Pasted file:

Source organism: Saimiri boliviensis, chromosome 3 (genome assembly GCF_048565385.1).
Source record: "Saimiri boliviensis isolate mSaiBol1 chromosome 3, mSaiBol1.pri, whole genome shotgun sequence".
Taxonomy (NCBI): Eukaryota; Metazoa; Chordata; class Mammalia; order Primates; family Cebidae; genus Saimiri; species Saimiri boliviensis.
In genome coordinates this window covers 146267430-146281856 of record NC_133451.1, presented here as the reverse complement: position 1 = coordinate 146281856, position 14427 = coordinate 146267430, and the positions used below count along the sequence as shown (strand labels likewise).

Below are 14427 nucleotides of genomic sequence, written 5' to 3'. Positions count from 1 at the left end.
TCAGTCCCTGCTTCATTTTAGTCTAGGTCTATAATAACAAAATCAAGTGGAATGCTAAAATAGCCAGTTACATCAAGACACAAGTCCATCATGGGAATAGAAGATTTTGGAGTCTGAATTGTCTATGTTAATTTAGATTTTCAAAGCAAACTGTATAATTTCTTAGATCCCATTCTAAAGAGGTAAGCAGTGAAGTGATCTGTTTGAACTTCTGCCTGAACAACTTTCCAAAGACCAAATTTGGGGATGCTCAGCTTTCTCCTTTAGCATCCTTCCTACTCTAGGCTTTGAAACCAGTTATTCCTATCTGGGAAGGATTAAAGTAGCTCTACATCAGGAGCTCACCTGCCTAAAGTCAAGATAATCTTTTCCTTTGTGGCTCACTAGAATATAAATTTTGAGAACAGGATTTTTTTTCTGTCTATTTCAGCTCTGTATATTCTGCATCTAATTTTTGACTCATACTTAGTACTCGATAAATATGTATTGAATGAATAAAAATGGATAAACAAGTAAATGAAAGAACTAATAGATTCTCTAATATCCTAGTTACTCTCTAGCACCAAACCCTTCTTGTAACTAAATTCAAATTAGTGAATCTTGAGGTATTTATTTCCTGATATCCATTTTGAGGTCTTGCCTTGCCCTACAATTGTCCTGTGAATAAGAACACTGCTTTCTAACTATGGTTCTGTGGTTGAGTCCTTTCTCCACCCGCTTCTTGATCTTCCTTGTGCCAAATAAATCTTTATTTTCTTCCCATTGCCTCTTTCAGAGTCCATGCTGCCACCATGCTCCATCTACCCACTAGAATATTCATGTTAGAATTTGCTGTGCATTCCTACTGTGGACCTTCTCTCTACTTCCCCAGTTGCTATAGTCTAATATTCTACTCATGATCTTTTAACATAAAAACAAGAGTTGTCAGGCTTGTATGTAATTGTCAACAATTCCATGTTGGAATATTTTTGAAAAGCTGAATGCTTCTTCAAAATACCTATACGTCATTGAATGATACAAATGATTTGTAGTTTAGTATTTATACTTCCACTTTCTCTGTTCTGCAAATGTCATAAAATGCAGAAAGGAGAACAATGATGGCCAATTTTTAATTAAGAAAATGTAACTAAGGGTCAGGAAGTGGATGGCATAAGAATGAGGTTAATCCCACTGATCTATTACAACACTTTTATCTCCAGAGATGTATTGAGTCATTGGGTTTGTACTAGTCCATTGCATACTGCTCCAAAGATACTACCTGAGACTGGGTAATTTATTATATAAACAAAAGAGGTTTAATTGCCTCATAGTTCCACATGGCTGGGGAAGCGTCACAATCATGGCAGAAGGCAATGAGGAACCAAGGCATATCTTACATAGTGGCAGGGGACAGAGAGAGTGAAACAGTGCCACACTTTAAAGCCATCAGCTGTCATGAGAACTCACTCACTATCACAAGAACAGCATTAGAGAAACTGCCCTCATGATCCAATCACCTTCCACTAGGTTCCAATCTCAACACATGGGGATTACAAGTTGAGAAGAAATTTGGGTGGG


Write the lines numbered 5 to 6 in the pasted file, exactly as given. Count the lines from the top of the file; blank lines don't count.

Below are 14427 nucleotides of genomic sequence, written 5' to 3'. Positions count from 1 at the left end.
TCAGTCCCTGCTTCATTTTAGTCTAGGTCTATAATAACAAAATCAAGTGGAATGCTAAAATAGCCAGTTACATCAAGACACAAGTCCATCATGGGAATAGAAGATTTTGGAGTCTGAATTGTCTATGTTAATTTAGATTTTCAAAGCAAACTGTATAATTTCTTAGATCCCATTCTAAAGAGGTAAGCAGTGAAGTGATCTGTTTGAACTTCTGCCTGAACAACTTTCCAAAGACCAAATTTGGGGATGCTCAGCTTTCTCCTTTAGCATCCTTCCTACTCTAGGCTTTGAAACCAGTTATTCCTATCTGGGAAGGATTAAAGTAGCTCTACATCAGGAGCTCACCTGCCTAAAGTCAAGATAATCTTTTCCTTTGTGGCTCACTAGAATATAAATTTTGAGAACAGGATTTTTTTTCTGTCTATTTCAGCTCTGTATATTCTGCATCTAATTTTTGACTCATACTTAGTACTCGATAAATATGTATTGAATGAATAAAAATGGATAAACAAGTAAATGAAAGAACTAATAGATTCTCTAATATCCTAGTTACTCTCTAGCACCAAACCCTTCTTGTAACTAAATTCAAATTAGTGAATCTTGAGGTATTTATTTCCTGATATCCATTTTGAGGTCTTGCCTTGCCCTACAATTGTCCTGTGAATAAGAACACTGCTTTCTAACTATGGTTCTGTGGTTGAGTCCTTTCTCCACCCGCTTCTTGATCTTCCTTGTGCCAAATAAATCTTTATTTTCTTCCCATTGCCTCTTTCAGAGTCCATGCTGCCACCATGCTCCATCTACCCACTAGAATATTCATGTTAGAATTTGCTGTGCATTCCTACTGTGGACCTTCTCTCTACTTCCCCAGTTGCTATAGTCTAATATTCTACTCATGATCTTTTAACATAAAAACAAGAGTTGTCAGGCTTGTATGTAATTGTCAACAATTCCATGTTGGAATATTTTTGAAAAGCTGAATGCTTCTTCAAAATACCTATACGTCATTGAATGATACAAATGATTTGTAGTTTAGTATTTATACTTCCACTTTCTCTGTTCTGCAAATGTCATAAAATGCAGAAAGGAGAACAATGATGGCCAATTTTTAATTAAGAAAATGTAACTAAGGGTCAGGAAGTGGATGGCATAAGAATGAGGTTAATCCCACTGATCTATTACAACACTTTTATCTCCAGAGATGTATTGAGTCATTGGGTTTGTACTAGTCCATTGCATACTGCTCCAAAGATACTACCTGAGACTGGGTAATTTATTATATAAACAAAAGAGGTTTAATTGCCTCATAGTTCCACATGGCTGGGGAAGCGTCACAATCATGGCAGAAGGCAATGAGGAACCAAGGCATATCTTACATAGTGGCAGGGGACAGAGAGAGTGAAACAGTGCCACACTTTAAAGCCATCAGCTGTCATGAGAACTCACTCACTATCACAAGAACAGCATTAGAGAAACTGCCCTCATGATCCAATCACCTTCCACTAGGTTCCAATCTCAACACATGGGGATTACAAGTTGAGAAGAAATTTGGGTGGG